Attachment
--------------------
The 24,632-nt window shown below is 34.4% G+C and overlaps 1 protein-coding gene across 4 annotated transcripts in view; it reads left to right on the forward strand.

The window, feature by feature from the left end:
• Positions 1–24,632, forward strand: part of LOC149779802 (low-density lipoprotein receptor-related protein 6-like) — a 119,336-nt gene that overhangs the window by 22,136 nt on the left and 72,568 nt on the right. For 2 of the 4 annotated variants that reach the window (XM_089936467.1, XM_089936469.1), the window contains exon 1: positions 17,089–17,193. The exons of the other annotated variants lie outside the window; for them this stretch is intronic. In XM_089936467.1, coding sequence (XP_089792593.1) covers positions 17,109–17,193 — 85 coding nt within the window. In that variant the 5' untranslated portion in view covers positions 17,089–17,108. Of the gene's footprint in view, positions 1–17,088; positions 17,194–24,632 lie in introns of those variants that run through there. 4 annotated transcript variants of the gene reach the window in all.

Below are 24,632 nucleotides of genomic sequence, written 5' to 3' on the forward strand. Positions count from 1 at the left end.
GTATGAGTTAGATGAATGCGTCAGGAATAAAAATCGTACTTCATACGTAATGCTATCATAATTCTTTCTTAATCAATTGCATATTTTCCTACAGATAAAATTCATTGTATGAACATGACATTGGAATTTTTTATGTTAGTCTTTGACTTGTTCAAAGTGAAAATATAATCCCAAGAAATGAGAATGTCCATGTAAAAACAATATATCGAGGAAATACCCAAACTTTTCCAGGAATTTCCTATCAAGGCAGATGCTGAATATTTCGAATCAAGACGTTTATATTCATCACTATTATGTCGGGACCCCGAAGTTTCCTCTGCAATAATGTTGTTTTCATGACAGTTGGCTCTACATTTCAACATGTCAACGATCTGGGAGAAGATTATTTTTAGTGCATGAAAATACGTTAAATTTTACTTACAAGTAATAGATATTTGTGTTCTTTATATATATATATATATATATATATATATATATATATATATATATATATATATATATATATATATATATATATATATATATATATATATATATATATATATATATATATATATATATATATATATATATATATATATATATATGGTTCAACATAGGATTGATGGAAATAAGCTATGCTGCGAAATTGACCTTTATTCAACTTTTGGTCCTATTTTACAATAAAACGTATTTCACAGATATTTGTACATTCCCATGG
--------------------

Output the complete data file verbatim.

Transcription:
The 24,632-nt window shown below is 34.4% G+C and overlaps 1 protein-coding gene across 4 annotated transcripts in view; it reads left to right on the forward strand.

The window, feature by feature from the left end:
• Positions 1–24,632, forward strand: part of LOC149779802 (low-density lipoprotein receptor-related protein 6-like) — a 119,336-nt gene that overhangs the window by 22,136 nt on the left and 72,568 nt on the right. For 2 of the 4 annotated variants that reach the window (XM_089936467.1, XM_089936469.1), the window contains exon 1: positions 17,089–17,193. The exons of the other annotated variants lie outside the window; for them this stretch is intronic. In XM_089936467.1, coding sequence (XP_089792593.1) covers positions 17,109–17,193 — 85 coding nt within the window. In that variant the 5' untranslated portion in view covers positions 17,089–17,108. Of the gene's footprint in view, positions 1–17,088; positions 17,194–24,632 lie in introns of those variants that run through there. 4 annotated transcript variants of the gene reach the window in all.

Below are 24,632 nucleotides of genomic sequence, written 5' to 3' on the forward strand. Positions count from 1 at the left end.
GTATGAGTTAGATGAATGCGTCAGGAATAAAAATCGTACTTCATACGTAATGCTATCATAATTCTTTCTTAATCAATTGCATATTTTCCTACAGATAAAATTCATTGTATGAACATGACATTGGAATTTTTTATGTTAGTCTTTGACTTGTTCAAAGTGAAAATATAATCCCAAGAAATGAGAATGTCCATGTAAAAACAATATATCGAGGAAATACCCAAACTTTTCCAGGAATTTCCTATCAAGGCAGATGCTGAATATTTCGAATCAAGACGTTTATATTCATCACTATTATGTCGGGACCCCGAAGTTTCCTCTGCAATAATGTTGTTTTCATGACAGTTGGCTCTACATTTCAACATGTCAACGATCTGGGAGAAGATTATTTTTAGTGCATGAAAATACGTTAAATTTTACTTACAAGTAATAGATATTTGTGTTCTTTATATATATATATATATATATATATATATATATATATATATATATATATATATATATATATATATATATATATATATATATATATATATATATATATATATATATATATATATATATATATATATATATATATATATATATATGGTTCAACATAGGATTGATGGAAATAAGCTATGCTGCGAAATTGACCTTTATTCAACTTTTGGTCCTATTTTACAATAAAACGTATTTCACAGATATTTGTACATTCCCATGG